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Contemporary carbon accumulation in a boreal oligotrophic minerogenic mire - a significant sink after accounting for all C-fluxes

Nilsson, Mats; Sagerfors, Joergen; Buffam, Ishi; Laudon, Hjalmar; Eriksson, Tobias; Grelle, Achim; Klemedtsson, Leif; Weslien, Per and Lindroth, Anders LU (2008) In Global Change Biology 14(10). p.2317-2332
Abstract
Based on theories of mire development and responses to a changing climate, the current role of mires as a net carbon sink has been questioned. A rigorous evaluation of the current net C-exchange in mires requires measurements of all relevant fluxes. Estimates of annual total carbon budgets in mires are still very limited. Here, we present a full carbon budget over 2 years for a boreal minerogenic oligotrophic mire in northern Sweden (64 degrees 11'N, 19 degrees 33'E). Data on the following fluxes were collected: land-atmosphere CO2 exchange (continuous Eddy covariance measurements) and CH4 exchange (static chambers during the snow free period); TOC (total organic carbon) in precipitation; loss of TOC, dissolved inorganic carbon (DIC) and... (More)
Based on theories of mire development and responses to a changing climate, the current role of mires as a net carbon sink has been questioned. A rigorous evaluation of the current net C-exchange in mires requires measurements of all relevant fluxes. Estimates of annual total carbon budgets in mires are still very limited. Here, we present a full carbon budget over 2 years for a boreal minerogenic oligotrophic mire in northern Sweden (64 degrees 11'N, 19 degrees 33'E). Data on the following fluxes were collected: land-atmosphere CO2 exchange (continuous Eddy covariance measurements) and CH4 exchange (static chambers during the snow free period); TOC (total organic carbon) in precipitation; loss of TOC, dissolved inorganic carbon (DIC) and CH4 through stream water runoff (continuous discharge measurements and regular C-concentration measurements). The mire constituted a net sink of 27 +/- 3.4 (+/- SD) g C m(-2) yr(-1) during 2004 and 20 +/- 3.4 g C m(-2) yr(-1) during 2005. This could be partitioned into an annual surface-atmosphere CO2 net uptake of 55 +/- 1.9 g C m(-2) yr(-1) during 2004 and 48 +/- 1.6 g C m(-2) yr(-1) during 2005. The annual NEE was further separated into a net uptake season, with an uptake of 92 g C m(-2) yr(-1) during 2004 and 86 g C m(-2) yr(-1) during 2005, and a net loss season with a loss of 37 g C m(-2) yr(-1) during 2004 and 38 g C m(-2) yr(-1) during 2005. Of the annual net CO2-C uptake, 37% and 31% was lost through runoff (with runoff TOC > DIC >> CH4) and 16% and 29% through methane emission during 2004 and 2005, respectively. This mire is still a significant C-sink, with carbon accumulation rates comparable to the long-term Holocene C-accumulation, and higher than the C-accumulation during the late Holocene in the region. (Less)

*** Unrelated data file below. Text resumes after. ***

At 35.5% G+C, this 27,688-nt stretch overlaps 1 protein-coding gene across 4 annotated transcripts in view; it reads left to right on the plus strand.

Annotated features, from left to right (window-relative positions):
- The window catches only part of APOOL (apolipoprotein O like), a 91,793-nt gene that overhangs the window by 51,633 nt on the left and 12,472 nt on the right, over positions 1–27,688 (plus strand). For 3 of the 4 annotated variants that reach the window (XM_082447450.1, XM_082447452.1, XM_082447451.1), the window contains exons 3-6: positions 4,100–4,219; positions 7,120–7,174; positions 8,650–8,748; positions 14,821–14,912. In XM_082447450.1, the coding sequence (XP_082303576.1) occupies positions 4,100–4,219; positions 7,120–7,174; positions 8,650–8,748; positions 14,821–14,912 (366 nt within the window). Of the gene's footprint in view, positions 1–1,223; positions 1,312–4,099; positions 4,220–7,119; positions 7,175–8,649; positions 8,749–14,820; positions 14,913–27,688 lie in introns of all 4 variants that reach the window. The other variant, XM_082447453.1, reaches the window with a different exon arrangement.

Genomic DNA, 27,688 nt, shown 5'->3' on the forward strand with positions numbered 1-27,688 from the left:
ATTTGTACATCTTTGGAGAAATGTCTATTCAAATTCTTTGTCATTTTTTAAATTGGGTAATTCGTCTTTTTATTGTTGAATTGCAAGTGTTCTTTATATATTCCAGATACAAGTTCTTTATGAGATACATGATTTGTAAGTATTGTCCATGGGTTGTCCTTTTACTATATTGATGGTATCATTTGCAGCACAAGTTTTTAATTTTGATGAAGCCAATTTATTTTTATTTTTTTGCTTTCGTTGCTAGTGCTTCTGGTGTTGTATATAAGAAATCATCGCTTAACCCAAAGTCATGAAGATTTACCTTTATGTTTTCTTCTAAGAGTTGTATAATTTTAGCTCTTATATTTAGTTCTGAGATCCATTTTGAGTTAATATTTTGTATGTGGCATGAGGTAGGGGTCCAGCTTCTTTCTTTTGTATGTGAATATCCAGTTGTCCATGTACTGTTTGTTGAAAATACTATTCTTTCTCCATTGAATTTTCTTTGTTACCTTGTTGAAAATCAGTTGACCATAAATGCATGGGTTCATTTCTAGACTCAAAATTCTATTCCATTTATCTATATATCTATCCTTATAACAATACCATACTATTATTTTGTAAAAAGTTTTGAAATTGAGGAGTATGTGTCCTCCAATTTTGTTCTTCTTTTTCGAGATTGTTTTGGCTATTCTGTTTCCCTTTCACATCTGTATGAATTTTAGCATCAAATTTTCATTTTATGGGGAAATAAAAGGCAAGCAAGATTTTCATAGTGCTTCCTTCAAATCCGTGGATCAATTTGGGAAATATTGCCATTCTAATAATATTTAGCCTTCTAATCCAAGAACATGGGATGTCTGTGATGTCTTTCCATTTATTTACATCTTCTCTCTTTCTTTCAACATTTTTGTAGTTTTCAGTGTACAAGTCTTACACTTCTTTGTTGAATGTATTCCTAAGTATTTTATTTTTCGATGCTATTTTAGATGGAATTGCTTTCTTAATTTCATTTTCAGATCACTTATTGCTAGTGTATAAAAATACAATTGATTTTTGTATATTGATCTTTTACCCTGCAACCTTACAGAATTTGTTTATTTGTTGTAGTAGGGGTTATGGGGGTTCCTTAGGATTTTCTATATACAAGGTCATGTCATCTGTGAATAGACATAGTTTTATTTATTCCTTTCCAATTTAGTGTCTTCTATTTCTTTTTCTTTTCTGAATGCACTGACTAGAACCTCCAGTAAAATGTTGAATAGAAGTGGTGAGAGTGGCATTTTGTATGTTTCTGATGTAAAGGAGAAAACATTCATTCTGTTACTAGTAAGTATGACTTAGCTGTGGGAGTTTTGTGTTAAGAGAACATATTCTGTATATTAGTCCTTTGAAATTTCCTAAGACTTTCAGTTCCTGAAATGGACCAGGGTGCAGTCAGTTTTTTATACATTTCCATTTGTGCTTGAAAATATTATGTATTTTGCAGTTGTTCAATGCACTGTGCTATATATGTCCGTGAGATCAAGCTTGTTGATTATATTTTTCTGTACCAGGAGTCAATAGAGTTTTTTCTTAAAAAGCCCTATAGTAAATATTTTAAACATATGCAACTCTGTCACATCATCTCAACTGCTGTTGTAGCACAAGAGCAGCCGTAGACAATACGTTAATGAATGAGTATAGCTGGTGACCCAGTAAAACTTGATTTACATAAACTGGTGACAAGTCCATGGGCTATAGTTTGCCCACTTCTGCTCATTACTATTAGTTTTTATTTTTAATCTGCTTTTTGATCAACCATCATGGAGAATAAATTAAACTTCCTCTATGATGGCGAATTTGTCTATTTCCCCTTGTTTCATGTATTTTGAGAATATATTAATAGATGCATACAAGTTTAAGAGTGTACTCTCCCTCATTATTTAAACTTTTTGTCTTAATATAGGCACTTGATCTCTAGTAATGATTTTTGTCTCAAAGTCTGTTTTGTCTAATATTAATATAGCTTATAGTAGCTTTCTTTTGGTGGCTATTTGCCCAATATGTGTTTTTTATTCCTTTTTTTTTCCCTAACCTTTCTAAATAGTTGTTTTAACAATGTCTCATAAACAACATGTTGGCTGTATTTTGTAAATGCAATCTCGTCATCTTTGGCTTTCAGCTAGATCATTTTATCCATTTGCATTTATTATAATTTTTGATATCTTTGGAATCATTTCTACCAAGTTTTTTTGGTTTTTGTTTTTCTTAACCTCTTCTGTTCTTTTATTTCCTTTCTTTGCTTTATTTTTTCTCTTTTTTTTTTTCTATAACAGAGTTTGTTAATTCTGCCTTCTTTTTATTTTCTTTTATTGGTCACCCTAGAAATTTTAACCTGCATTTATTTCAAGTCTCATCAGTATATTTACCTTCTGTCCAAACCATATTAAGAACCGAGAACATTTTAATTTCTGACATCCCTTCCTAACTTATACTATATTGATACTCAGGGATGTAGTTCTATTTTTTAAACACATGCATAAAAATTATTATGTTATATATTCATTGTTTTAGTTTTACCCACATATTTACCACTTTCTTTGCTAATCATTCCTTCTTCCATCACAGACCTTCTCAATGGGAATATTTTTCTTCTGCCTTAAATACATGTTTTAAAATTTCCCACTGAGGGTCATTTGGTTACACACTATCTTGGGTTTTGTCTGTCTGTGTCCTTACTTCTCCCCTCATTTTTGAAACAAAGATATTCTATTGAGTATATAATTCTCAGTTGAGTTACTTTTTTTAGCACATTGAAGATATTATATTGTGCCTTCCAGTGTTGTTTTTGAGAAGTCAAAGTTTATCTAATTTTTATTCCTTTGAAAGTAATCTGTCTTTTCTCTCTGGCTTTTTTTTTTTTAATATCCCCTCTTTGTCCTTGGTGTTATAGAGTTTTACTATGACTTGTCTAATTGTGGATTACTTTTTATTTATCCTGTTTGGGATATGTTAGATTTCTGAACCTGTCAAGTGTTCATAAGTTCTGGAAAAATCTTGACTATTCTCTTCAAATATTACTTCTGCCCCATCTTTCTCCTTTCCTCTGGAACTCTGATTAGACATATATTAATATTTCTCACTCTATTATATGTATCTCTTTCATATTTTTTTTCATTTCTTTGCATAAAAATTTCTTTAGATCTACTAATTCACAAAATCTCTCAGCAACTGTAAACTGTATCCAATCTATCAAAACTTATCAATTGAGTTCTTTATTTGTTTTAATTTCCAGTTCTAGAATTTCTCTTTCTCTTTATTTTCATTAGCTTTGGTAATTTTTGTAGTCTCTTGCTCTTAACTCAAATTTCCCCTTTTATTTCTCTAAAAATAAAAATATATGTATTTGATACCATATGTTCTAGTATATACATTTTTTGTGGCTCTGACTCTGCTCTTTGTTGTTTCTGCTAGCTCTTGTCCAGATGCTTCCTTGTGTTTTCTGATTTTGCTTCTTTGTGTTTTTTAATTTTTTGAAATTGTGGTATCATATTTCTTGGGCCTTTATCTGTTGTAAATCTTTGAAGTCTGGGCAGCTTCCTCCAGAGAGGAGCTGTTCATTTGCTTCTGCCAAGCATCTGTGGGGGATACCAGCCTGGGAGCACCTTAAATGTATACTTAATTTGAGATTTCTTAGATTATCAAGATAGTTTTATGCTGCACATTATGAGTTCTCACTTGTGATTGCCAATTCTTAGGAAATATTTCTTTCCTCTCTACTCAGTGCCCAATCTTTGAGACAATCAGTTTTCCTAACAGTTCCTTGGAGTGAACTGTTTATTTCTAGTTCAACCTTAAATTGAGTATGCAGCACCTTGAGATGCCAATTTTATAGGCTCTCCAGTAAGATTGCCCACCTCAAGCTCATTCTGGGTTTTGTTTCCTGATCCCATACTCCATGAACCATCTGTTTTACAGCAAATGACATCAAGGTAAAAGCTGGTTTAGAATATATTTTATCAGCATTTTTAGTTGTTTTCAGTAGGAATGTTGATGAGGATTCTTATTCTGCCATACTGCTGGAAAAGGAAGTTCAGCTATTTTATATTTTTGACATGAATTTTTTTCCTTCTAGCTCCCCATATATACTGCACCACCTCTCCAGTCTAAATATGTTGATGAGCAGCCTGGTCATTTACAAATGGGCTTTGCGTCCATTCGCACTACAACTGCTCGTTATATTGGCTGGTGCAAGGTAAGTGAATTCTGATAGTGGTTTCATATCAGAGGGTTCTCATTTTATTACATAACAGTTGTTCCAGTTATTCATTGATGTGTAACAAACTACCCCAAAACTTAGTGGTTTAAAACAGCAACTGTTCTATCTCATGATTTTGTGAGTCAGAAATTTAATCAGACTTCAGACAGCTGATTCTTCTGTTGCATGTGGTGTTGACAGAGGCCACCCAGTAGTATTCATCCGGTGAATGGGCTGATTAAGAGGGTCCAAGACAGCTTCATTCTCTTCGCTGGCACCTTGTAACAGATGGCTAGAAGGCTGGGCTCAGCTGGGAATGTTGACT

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author
organization
publishing date
type
Contribution to journal
publication status
published